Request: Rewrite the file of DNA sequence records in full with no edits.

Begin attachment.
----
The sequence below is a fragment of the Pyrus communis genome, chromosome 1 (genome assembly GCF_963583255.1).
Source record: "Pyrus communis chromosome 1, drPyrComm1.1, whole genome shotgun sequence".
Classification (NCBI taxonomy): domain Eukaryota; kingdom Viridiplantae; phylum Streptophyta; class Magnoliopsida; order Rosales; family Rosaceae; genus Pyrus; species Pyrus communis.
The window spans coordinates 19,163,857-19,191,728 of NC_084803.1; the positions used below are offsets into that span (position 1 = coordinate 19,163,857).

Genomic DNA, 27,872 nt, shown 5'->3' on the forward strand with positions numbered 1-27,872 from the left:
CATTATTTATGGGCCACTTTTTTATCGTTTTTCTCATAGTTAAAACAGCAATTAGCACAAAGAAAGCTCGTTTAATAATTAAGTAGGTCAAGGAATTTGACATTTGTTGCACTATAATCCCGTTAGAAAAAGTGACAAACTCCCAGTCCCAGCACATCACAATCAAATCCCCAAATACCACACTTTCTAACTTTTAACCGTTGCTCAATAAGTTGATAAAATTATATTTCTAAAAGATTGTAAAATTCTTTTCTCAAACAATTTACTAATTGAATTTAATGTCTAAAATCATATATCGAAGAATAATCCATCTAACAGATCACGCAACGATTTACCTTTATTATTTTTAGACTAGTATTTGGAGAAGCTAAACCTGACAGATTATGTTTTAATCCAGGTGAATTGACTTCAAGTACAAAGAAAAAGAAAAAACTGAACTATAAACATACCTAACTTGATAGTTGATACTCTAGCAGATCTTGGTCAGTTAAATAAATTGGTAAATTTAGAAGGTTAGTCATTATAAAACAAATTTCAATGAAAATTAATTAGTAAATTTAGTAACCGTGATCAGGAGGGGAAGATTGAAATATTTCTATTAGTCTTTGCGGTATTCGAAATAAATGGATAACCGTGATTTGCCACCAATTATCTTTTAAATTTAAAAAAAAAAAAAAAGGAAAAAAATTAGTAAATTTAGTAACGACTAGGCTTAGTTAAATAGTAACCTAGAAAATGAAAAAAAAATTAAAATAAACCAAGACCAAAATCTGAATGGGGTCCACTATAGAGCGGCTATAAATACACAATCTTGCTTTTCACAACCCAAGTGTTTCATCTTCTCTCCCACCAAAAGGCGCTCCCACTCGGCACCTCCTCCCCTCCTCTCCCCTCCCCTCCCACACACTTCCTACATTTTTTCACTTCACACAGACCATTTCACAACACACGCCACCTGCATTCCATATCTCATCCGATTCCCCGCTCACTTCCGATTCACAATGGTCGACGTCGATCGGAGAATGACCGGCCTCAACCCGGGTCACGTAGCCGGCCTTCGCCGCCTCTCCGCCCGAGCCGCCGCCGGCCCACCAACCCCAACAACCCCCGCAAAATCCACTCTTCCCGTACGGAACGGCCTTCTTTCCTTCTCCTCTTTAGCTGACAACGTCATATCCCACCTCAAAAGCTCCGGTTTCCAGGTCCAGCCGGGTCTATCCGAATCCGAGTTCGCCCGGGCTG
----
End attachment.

The sequence below is a fragment of the Pyrus communis genome, chromosome 1 (genome assembly GCF_963583255.1).
Source record: "Pyrus communis chromosome 1, drPyrComm1.1, whole genome shotgun sequence".
Classification (NCBI taxonomy): domain Eukaryota; kingdom Viridiplantae; phylum Streptophyta; class Magnoliopsida; order Rosales; family Rosaceae; genus Pyrus; species Pyrus communis.
The window spans coordinates 19,163,857-19,191,728 of NC_084803.1; the positions used below are offsets into that span (position 1 = coordinate 19,163,857).

Genomic DNA, 27,872 nt, shown 5'->3' on the forward strand with positions numbered 1-27,872 from the left:
CATTATTTATGGGCCACTTTTTTATCGTTTTTCTCATAGTTAAAACAGCAATTAGCACAAAGAAAGCTCGTTTAATAATTAAGTAGGTCAAGGAATTTGACATTTGTTGCACTATAATCCCGTTAGAAAAAGTGACAAACTCCCAGTCCCAGCACATCACAATCAAATCCCCAAATACCACACTTTCTAACTTTTAACCGTTGCTCAATAAGTTGATAAAATTATATTTCTAAAAGATTGTAAAATTCTTTTCTCAAACAATTTACTAATTGAATTTAATGTCTAAAATCATATATCGAAGAATAATCCATCTAACAGATCACGCAACGATTTACCTTTATTATTTTTAGACTAGTATTTGGAGAAGCTAAACCTGACAGATTATGTTTTAATCCAGGTGAATTGACTTCAAGTACAAAGAAAAAGAAAAAACTGAACTATAAACATACCTAACTTGATAGTTGATACTCTAGCAGATCTTGGTCAGTTAAATAAATTGGTAAATTTAGAAGGTTAGTCATTATAAAACAAATTTCAATGAAAATTAATTAGTAAATTTAGTAACCGTGATCAGGAGGGGAAGATTGAAATATTTCTATTAGTCTTTGCGGTATTCGAAATAAATGGATAACCGTGATTTGCCACCAATTATCTTTTAAATTTAAAAAAAAAAAAAAAGGAAAAAAATTAGTAAATTTAGTAACGACTAGGCTTAGTTAAATAGTAACCTAGAAAATGAAAAAAAAATTAAAATAAACCAAGACCAAAATCTGAATGGGGTCCACTATAGAGCGGCTATAAATACACAATCTTGCTTTTCACAACCCAAGTGTTTCATCTTCTCTCCCACCAAAAGGCGCTCCCACTCGGCACCTCCTCCCCTCCTCTCCCCTCCCCTCCCACACACTTCCTACATTTTTTCACTTCACACAGACCATTTCACAACACACGCCACCTGCATTCCATATCTCATCCGATTCCCCGCTCACTTCCGATTCACAATGGTCGACGTCGATCGGAGAATGACCGGCCTCAACCCGGGTCACGTAGCCGGCCTTCGCCGCCTCTCCGCCCGAGCCGCCGCCGGCCCACCAACCCCAACAACCCCCGCAAAATCCACTCTTCCCGTACGGAACGGCCTTCTTTCCTTCTCCTCTTTAGCTGACAACGTCATATCCCACCTCAAAAGCTCCGGTTTCCAGGTCCAGCCGGGTCTATCCGAATCCGAGTTCGCCCGGGCTG